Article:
Polydeoxyribonucleotides (PDRNs) From Skin to Musculoskeletal Tissue Regeneration via Adenosine A2A Receptor Involvement.

Francesca Veronesi, Dante Dallari, Giacomo Sabbioni, Chiara Carubbi, Lucia Martini, Milena Fini

Research output: Contribution to journalReview article

Abstract

Polydeoxyribonucleotides (PDRNs) are low molecular weight DNA molecules of natural origin that stimulate cell migration and growth, extracellular matrix (ECM) protein production, and reduce inflammation. Most preclinical and clinical studies on tissue regeneration with PDRNs focused on skin, and only few are about musculoskeletal tissues. Starting from an overview on skin regeneration studies, through the analysis of in vitro, in vivo, and clinical studies (1990-2016), the present review aimed at defining the effects of PDRN and their mechanisms of action in the regeneration of musculoskeletal tissues. This would also help future researches in this area. A total of 29 studies were found by PubMed and www.webofknowledge.com searches: 20 were on skin (six in vitro, six in vivo, one vitro/vivo, seven clinical studies), while the other nine regarded bone (one in vitro, two in vivo, one clinical studies), cartilage (one in vitro, one vitro/vivo, two clinical studies), or tendon (one clinical study) tissues regeneration. PDRNs improved cell growth, tissue repair, ECM proteins, physical activity, and reduced pain and inflammation, through the activation of adenosine A2A receptor. PDRNs are currently used for bone, cartilage, and tendon diseases, with a great variability regarding the PDRN dosage to be used in clinical practice, while the dosage for skin regeneration is well established. PDRNs are usually administered from a minimum of three to a maximum of five times and they act trough the activation of A2A receptor. Further studies are advisable to confirm the effectiveness of PDRNs and to standardize the PDRN dose
Original languageEnglish
Pages (from-to)1-9
Number of pages9
JournalJournal of Cellular Physiology
DOIs
Publication statusPublished - Oct 2016

Fingerprint

Polydeoxyribonucleotides
Adenosine A2A Receptors
Tissue regeneration
Regeneration
Skin
Extracellular Matrix Proteins
Tendons
Cartilage
Tissue
Bone
Chemical activation
Cartilage Diseases
Inflammation
Bone and Bones
Cell growth
Growth
PubMed
Cell Movement
Clinical Studies
Repair

Cite this

Polydeoxyribonucleotides (PDRNs) From Skin to Musculoskeletal Tissue Regeneration via Adenosine A2A Receptor Involvement. / Veronesi, Francesca; Dallari, Dante; Sabbioni, Giacomo; Carubbi, Chiara; Martini, Lucia; Fini, Milena.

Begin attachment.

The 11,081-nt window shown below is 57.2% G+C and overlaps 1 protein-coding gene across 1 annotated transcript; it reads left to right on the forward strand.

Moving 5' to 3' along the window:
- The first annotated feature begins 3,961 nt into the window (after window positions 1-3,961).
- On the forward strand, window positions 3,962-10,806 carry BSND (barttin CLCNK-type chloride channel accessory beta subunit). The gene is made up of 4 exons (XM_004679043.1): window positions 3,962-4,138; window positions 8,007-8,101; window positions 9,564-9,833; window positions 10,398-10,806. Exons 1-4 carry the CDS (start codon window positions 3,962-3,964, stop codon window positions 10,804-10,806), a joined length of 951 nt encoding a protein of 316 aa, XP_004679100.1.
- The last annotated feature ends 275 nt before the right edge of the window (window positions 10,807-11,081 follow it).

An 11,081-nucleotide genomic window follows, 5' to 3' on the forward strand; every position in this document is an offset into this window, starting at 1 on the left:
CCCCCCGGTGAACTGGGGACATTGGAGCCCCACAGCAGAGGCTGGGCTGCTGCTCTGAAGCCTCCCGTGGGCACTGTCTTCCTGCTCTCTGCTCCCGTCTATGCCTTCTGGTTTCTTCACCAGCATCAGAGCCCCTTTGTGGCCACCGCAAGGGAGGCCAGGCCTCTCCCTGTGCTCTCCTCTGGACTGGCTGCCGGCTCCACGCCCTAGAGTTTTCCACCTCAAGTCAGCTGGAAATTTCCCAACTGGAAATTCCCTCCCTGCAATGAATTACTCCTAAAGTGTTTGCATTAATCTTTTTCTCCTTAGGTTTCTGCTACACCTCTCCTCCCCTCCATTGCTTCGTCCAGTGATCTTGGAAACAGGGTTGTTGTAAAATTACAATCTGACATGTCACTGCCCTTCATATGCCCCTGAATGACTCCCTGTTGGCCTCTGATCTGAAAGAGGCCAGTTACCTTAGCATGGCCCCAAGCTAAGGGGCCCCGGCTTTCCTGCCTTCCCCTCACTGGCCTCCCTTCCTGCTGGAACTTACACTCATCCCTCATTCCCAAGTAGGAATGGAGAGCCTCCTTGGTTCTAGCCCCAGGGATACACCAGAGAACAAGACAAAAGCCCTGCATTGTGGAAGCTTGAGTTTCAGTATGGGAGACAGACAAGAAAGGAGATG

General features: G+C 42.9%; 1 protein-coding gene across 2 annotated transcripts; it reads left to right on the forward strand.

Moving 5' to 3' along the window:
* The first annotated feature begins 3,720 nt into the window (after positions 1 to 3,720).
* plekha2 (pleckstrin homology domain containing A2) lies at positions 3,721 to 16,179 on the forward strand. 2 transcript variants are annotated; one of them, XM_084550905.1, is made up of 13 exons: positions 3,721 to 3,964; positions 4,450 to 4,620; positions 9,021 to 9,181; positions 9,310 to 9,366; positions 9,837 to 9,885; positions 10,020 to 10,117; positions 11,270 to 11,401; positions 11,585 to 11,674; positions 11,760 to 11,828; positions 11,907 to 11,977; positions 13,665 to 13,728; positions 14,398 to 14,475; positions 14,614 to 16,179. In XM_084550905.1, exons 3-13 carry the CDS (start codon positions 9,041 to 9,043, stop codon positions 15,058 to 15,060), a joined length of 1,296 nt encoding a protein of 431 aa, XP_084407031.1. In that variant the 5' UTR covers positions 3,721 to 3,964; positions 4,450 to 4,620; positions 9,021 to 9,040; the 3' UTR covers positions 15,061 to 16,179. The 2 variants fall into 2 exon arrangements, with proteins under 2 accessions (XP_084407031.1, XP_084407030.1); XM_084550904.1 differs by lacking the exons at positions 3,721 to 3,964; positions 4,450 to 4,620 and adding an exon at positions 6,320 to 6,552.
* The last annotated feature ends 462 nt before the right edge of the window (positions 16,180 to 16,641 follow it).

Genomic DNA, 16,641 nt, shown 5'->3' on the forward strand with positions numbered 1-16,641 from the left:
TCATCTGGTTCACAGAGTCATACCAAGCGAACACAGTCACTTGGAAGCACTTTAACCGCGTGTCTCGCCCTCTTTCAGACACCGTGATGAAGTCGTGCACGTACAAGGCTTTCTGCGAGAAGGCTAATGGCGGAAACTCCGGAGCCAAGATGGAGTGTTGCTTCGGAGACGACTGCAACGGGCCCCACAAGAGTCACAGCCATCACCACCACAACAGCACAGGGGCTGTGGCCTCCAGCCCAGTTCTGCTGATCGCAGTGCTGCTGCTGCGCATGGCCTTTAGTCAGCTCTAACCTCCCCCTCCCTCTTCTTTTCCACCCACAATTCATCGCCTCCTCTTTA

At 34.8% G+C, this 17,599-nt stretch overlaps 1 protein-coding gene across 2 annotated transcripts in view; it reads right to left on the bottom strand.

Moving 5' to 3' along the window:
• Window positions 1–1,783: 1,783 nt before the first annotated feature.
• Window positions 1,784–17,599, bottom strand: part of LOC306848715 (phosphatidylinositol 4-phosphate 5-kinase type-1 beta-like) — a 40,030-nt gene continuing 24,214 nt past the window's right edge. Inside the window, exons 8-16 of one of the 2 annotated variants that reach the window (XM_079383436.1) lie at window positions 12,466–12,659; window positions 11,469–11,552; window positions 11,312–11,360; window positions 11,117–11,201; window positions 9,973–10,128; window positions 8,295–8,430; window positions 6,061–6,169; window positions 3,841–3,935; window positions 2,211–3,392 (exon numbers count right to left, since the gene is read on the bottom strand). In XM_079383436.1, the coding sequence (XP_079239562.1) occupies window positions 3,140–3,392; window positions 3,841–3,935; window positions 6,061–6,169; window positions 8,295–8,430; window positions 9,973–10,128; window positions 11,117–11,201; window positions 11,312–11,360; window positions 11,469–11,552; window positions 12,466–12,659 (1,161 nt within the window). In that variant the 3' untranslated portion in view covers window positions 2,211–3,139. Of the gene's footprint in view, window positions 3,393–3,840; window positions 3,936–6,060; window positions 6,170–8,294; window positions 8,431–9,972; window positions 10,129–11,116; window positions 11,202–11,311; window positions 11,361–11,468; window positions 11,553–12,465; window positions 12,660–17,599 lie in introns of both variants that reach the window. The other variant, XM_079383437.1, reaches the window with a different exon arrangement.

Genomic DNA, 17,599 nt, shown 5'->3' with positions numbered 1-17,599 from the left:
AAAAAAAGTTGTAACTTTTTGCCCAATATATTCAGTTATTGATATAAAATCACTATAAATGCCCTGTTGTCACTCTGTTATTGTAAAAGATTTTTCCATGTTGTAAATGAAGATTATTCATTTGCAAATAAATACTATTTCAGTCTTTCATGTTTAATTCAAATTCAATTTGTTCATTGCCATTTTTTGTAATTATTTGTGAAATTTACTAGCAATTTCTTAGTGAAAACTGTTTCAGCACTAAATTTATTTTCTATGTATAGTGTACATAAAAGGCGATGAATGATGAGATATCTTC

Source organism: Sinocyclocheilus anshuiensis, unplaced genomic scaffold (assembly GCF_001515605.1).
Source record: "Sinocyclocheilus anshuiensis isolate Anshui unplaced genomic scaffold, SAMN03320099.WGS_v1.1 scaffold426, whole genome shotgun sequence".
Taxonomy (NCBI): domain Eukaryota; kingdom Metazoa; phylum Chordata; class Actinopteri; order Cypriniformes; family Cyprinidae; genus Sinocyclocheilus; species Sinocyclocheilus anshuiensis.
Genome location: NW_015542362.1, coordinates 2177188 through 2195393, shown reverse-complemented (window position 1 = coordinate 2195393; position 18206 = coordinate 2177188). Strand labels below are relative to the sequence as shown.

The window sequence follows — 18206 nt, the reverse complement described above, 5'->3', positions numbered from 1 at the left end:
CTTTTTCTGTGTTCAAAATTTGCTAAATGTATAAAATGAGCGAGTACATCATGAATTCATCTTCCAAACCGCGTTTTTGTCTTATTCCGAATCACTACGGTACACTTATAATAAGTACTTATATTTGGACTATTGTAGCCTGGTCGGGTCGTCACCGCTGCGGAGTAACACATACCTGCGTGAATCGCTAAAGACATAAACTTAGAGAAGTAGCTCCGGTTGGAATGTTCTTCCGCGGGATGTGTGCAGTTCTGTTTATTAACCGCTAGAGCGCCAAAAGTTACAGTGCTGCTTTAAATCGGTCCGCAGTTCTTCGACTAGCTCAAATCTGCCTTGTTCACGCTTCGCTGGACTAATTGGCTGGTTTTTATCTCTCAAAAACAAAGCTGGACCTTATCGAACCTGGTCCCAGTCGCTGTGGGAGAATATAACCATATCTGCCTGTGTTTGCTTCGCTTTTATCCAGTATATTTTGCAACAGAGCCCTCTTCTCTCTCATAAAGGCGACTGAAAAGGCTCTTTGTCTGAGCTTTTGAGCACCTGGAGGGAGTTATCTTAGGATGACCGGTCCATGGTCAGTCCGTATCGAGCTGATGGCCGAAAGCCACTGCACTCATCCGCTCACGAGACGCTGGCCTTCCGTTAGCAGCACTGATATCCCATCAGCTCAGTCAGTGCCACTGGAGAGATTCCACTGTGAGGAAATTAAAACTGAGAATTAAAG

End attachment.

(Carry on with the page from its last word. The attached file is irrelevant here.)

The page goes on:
In: Journal of Cellular Physiology, 10.2016, p. 1-9.

Research output: Contribution to journalReview article

@article{26ca6aa86d03430ba12226aa69e3a95a,
title = "Polydeoxyribonucleotides (PDRNs) From Skin to Musculoskeletal Tissue Regeneration via Adenosine A2A Receptor Involvement.",
abstract = "Polydeoxyribonucleotides (PDRNs) are low molecular weight DNA molecules of natural origin that stimulate cell migration and growth, extracellular matrix (ECM) protein production, and reduce inflammation. Most preclinical and clinical studies on tissue regeneration with PDRNs focused on skin, and only few are about musculoskeletal tissues. Starting from an overview on skin regeneration studies, through the analysis of in vitro, in vivo, and clinical studies (1990-2016), the present review aimed at defining the effects of PDRN and their mechanisms of action in the regeneration of musculoskeletal tissues. This would also help future researches in this area. A total of 29 studies were found by PubMed and www.webofknowledge.com searches: 20 were on skin (six in vitro, six in vivo, one vitro/vivo, seven clinical studies), while the other nine regarded bone (one in vitro, two in vivo, one clinical studies), cartilage (one in vitro, one vitro/vivo, two clinical studies), or tendon (one clinical study) tissues regeneration. PDRNs improved cell growth, tissue repair, ECM proteins, physical activity, and reduced pain and inflammation, through the activation of adenosine A2A receptor. PDRNs are currently used for bone, cartilage, and tendon diseases, with a great variability regarding the PDRN dosage to be used in clinical practice, while the dosage for skin regeneration is well established. PDRNs are usually administered from a minimum of three to a maximum of five times and they act trough the activation of A2A receptor. Further studies are advisable to confirm the effectiveness of PDRNs and to standardize the PDRN dose",